Gov. David Ige signed an executive order Monday directing state agencies to do business only with internet providers willing to contractually “abide by net neutrality principles.”
According to Ige’s office, “net neutrality bans paid prioritization of content that is seen on the internet; bans filtering or blocking of content, thus ensuring consumers unfettered access to any lawful content on the internet; and bans throttling of internet speeds for accessing certain content, which would have the same effect as blocking content.”
The Federal Communications Commission voted Dec. 13, 2017, to discontinue its 2015 Open Internet Order, which had required net neutrality nationally.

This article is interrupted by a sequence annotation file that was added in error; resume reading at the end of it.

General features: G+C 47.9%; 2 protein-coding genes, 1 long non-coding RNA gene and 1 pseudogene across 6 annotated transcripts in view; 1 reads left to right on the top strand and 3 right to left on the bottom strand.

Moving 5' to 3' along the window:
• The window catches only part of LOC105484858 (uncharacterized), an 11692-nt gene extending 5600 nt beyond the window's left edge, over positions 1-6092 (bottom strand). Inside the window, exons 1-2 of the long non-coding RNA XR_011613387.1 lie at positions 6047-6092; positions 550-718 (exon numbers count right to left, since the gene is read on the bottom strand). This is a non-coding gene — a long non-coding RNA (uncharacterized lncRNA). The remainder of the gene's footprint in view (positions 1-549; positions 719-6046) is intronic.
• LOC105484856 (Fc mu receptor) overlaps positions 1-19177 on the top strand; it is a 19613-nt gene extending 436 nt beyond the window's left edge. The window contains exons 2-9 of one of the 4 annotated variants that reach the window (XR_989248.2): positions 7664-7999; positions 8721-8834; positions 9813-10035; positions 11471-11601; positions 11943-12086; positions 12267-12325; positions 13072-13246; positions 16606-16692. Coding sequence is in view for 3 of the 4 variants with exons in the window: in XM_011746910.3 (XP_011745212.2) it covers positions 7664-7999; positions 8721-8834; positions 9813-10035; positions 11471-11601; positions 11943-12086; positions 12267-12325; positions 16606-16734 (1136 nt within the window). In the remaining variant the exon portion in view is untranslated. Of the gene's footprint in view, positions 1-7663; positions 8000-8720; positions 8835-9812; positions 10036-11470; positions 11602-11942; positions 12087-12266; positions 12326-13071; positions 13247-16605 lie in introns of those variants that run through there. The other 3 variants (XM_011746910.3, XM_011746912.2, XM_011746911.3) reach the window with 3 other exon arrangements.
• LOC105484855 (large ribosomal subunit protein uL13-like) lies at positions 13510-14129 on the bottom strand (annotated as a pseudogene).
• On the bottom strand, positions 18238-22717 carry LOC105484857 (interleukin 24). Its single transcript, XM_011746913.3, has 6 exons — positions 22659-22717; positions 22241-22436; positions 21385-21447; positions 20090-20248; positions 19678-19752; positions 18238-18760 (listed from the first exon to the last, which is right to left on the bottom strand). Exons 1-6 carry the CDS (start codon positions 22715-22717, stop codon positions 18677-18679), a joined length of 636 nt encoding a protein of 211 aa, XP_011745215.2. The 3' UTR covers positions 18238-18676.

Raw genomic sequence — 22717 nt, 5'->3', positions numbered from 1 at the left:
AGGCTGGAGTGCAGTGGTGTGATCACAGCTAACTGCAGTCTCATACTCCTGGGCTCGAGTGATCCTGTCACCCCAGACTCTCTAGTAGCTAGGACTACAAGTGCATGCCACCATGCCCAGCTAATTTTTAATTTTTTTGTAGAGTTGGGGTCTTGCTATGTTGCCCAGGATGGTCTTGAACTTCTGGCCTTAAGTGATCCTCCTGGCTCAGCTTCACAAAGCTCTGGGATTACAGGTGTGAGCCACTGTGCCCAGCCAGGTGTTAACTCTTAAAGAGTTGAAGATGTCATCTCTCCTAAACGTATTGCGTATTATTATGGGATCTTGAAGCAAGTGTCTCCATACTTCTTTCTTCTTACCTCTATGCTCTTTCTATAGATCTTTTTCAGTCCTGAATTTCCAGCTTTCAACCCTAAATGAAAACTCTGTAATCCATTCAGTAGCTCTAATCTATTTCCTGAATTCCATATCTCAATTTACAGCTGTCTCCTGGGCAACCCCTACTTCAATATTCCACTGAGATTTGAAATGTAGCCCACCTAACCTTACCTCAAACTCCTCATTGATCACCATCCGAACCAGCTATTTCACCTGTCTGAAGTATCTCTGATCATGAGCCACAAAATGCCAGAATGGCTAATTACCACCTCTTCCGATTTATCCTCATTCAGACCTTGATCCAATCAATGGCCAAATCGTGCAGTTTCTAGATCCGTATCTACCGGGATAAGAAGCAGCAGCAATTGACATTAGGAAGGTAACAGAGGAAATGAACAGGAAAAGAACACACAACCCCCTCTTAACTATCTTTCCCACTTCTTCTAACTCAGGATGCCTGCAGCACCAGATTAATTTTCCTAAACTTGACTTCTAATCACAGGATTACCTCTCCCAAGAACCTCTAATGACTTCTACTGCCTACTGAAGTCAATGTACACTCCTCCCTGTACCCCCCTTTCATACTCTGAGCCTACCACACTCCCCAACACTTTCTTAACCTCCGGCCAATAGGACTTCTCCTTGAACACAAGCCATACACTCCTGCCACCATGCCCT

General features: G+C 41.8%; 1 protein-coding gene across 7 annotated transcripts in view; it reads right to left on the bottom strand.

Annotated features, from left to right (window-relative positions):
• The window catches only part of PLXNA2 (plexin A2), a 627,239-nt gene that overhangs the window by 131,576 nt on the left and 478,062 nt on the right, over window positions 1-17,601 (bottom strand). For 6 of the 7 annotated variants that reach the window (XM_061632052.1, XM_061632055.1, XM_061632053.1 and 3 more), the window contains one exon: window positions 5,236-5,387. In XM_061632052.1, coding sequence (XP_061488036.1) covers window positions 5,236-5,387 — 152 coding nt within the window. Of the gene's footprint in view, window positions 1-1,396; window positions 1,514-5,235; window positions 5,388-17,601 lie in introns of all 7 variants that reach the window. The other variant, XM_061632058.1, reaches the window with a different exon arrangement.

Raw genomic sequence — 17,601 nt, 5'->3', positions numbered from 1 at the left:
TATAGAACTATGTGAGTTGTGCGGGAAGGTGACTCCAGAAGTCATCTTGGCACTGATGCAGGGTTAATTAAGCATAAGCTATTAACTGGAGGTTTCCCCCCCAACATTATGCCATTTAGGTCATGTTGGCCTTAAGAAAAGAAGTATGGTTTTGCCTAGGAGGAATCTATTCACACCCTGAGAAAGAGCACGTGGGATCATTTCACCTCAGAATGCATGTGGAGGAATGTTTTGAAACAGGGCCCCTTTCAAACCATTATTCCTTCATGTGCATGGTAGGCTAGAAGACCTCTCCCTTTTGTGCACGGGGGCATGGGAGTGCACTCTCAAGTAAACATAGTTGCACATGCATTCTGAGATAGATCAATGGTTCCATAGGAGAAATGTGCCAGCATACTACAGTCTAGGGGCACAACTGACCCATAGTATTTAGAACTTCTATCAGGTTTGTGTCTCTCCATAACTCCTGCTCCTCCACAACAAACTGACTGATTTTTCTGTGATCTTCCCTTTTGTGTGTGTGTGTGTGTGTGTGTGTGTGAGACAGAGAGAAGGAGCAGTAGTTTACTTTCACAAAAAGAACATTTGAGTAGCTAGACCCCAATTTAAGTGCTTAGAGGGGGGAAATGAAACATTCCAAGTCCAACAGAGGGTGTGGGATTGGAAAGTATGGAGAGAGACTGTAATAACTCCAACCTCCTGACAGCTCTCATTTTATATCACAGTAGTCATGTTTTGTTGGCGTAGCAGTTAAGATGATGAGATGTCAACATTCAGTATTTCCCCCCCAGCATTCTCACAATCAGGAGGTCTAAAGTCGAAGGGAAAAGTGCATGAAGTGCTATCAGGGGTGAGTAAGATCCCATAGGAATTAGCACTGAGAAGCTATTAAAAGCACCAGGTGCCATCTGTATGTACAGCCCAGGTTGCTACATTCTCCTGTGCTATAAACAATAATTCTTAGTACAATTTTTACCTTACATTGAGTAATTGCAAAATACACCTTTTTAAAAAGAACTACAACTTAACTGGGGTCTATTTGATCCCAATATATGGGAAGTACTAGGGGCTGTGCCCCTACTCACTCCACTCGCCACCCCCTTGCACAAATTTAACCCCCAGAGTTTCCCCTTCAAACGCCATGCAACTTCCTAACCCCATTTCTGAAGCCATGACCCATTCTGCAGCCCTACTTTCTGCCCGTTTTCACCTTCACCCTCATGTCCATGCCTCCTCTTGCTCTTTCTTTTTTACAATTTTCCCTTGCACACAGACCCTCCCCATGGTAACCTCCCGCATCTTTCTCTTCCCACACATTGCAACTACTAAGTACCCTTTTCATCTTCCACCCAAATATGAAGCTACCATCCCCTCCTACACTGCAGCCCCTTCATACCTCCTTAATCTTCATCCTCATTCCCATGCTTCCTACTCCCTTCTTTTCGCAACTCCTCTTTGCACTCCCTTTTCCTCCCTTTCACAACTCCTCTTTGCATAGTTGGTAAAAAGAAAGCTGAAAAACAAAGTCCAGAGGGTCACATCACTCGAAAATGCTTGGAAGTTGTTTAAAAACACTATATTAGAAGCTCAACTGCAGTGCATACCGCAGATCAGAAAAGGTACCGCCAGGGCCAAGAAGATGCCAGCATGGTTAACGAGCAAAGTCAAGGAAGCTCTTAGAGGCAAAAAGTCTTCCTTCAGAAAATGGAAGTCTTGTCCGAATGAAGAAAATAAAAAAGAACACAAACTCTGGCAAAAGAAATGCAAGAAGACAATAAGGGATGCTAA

“Net neutrality protects and promotes a fast, fair and open internet,” Ige’s office said in a statement. “It prohibits internet service providers from discriminating between content or users.”
After the December FCC decision, then-state Attorney General Doug Chin, who recently became the state’s lieutenant governor, joined 22 state attorneys general who filed a lawsuit to block the FCC from what they called the “illegal rollback of net neutrality.”
Opponents of net neutrality say it stifles innovation because it prevents companies from choosing their preferred methods of operating.
Proponents of net neutrality argue it keeps everyone on a level playing field in terms of access to information and availability of web service.